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Hunger Group Sponsors Banquet

By Sarah Y. Keightley
News Editor

In stark contrast to the feasts many recently enjoyed at Thanksgiving, MIT's Hunger Action Group sponsored Hunger Awareness Week from Nov. 16 to Nov. 20 to illustrate the world's unbalanced food distribution and to raise money for children's development projects.

"Children of the World" was the theme of this year's Hunger Awareness Week, said Mehran Islam '94, co-president of Hunger Action Group. The main events were the hunger banquet on Nov. 17 and Oxfam America's annual fast on Nov. 19.

Hunger Action Group is a supporter of Oxfam America. According to Geetha G. Krishnan '93, co-president of the club, Oxfam is a national organization which raises money for grass roots development projects in developing countries. The day of fasting is a national event sponsored by Oxfam, while the Hunger Awareness Week is a Hunger Action Group event.

Most ate only rice at banquet

Sixty percent of the people at the banquet lunch were served only rice, 35 percent were served rice and beans, and 5 percent were served a gourmet meal, following the pattern of the world's food distribution, Islam said.

Community Fellows Director Melvin H. King, also an adjunct professor in the Department of Urban Studies and Planning, spoke at the luncheon.

King, who was served rice, has spoken at the event for the past four or five years. This was a "good learning experience, especially when you see what others have access to," he said.

He noted that while hunger is more of a global issue, it is still appropriate on a local level. "Students should think about this as an issue in their lives," he said.

King said he challenged those in attendance to come up with solutions to the hunger problem. He asked students to use their creativity to somehow give those who are hungry and homeless an opportunity to change their conditions.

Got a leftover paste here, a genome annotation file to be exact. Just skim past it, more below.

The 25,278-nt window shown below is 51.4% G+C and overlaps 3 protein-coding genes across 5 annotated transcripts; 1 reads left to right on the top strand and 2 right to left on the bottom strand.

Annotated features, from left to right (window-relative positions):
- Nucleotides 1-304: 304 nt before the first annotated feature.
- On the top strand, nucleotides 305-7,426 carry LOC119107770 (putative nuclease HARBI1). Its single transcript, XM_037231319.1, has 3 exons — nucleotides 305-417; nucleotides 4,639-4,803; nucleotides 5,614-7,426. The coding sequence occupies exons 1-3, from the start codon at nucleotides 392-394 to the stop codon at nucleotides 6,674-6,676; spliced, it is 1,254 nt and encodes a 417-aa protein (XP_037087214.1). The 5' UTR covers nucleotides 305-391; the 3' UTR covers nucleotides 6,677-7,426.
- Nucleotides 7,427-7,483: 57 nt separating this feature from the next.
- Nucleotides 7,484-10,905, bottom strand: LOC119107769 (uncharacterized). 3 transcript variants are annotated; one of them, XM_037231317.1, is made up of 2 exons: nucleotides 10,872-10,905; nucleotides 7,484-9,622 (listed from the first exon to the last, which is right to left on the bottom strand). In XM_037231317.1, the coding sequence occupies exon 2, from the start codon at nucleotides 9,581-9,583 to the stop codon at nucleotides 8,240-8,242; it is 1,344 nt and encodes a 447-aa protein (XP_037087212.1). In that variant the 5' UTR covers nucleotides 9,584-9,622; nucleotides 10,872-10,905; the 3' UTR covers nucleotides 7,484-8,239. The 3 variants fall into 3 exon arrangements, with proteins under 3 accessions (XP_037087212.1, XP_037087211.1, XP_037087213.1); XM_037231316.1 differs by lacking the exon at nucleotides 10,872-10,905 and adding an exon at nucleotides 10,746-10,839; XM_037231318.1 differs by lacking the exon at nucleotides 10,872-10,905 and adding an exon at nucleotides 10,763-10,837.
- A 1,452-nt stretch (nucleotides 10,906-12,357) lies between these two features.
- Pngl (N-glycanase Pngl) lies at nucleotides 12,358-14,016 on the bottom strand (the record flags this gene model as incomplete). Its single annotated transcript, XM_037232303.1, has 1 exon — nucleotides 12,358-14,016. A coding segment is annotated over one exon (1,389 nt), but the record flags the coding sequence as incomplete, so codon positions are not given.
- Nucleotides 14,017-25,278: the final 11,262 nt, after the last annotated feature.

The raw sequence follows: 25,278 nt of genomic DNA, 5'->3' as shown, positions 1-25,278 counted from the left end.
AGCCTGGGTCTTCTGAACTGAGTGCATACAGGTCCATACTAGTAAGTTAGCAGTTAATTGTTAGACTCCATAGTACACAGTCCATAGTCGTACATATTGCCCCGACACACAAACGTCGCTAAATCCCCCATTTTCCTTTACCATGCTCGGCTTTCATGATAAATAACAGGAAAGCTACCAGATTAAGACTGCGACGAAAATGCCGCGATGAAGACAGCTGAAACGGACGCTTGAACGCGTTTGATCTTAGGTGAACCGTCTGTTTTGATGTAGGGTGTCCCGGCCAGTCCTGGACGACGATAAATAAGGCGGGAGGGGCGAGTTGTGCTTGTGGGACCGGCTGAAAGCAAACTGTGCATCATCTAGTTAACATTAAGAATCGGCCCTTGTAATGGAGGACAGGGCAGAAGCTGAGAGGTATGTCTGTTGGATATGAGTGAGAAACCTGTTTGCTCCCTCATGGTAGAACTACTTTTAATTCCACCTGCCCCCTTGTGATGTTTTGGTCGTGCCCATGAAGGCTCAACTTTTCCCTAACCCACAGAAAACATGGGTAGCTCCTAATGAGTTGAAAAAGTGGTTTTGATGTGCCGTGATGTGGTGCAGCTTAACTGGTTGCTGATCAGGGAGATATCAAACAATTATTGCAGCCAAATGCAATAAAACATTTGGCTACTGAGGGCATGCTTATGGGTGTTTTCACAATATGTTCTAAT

King's speech emphasized the importance of making the MIT community more aware, Islam said. According to Islam, King said that students at MIT are creative when creating hacks, but "where's the creativity when it comes to hunger and homelessness? The creativity is there, but is not being utilized."

Krishnan said that about 12 or 13 people attended the banquet.

Bina M. Patel '94 attended the banquet and was served rice and beans. She said she expected a better turnout. But she added that it was probably a stressful time for people, and thought the event could have received more publicity.

Annual fasting fund-raiser

Oxfam America's 19th annual fast took place on Nov. 19. People sacrificed one meal and donated the money that they would have spent on food, Islam said. This year Hunger Action Group raised $400 during the week. The money is going towards children's development projects, he said.

"If each MIT student donated $1, we would have raised $8000. That's something to think about," Krishnan said.

As a member of the club, Patel has also helped with the fund-raising project for Somalia and the food salvaging program.

The food salvaging program is a good way for MIT students to help out on a local level, Krishnan said. Four days a week, students take surplus food from the dining halls and bring it to homeless shelters. The group currently needs more drivers, she added.